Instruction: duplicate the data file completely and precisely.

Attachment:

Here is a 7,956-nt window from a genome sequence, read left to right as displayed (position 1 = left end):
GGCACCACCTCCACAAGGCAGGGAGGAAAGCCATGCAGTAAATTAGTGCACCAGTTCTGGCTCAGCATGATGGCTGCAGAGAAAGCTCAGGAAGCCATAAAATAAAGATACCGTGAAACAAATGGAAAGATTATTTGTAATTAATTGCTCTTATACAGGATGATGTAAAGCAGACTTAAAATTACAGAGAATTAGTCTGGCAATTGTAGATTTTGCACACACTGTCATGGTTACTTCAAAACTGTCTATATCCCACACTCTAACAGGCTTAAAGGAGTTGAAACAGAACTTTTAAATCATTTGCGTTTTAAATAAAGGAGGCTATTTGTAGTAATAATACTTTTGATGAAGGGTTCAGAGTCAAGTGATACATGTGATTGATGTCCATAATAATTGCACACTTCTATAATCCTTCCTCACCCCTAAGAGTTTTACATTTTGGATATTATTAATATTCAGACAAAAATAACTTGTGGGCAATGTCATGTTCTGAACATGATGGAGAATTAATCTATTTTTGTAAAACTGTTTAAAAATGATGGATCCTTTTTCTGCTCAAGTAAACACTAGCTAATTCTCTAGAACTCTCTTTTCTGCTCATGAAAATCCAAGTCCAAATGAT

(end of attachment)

Here is a 7,956-nt window from a genome sequence, read left to right as displayed (position 1 = left end):
GGCACCACCTCCACAAGGCAGGGAGGAAAGCCATGCAGTAAATTAGTGCACCAGTTCTGGCTCAGCATGATGGCTGCAGAGAAAGCTCAGGAAGCCATAAAATAAAGATACCGTGAAACAAATGGAAAGATTATTTGTAATTAATTGCTCTTATACAGGATGATGTAAAGCAGACTTAAAATTACAGAGAATTAGTCTGGCAATTGTAGATTTTGCACACACTGTCATGGTTACTTCAAAACTGTCTATATCCCACACTCTAACAGGCTTAAAGGAGTTGAAACAGAACTTTTAAATCATTTGCGTTTTAAATAAAGGAGGCTATTTGTAGTAATAATACTTTTGATGAAGGGTTCAGAGTCAAGTGATACATGTGATTGATGTCCATAATAATTGCACACTTCTATAATCCTTCCTCACCCCTAAGAGTTTTACATTTTGGATATTATTAATATTCAGACAAAAATAACTTGTGGGCAATGTCATGTTCTGAACATGATGGAGAATTAATCTATTTTTGTAAAACTGTTTAAAAATGATGGATCCTTTTTCTGCTCAAGTAAACACTAGCTAATTCTCTAGAACTCTCTTTTCTGCTCATGAAAATCCAAGTCCAAATGAT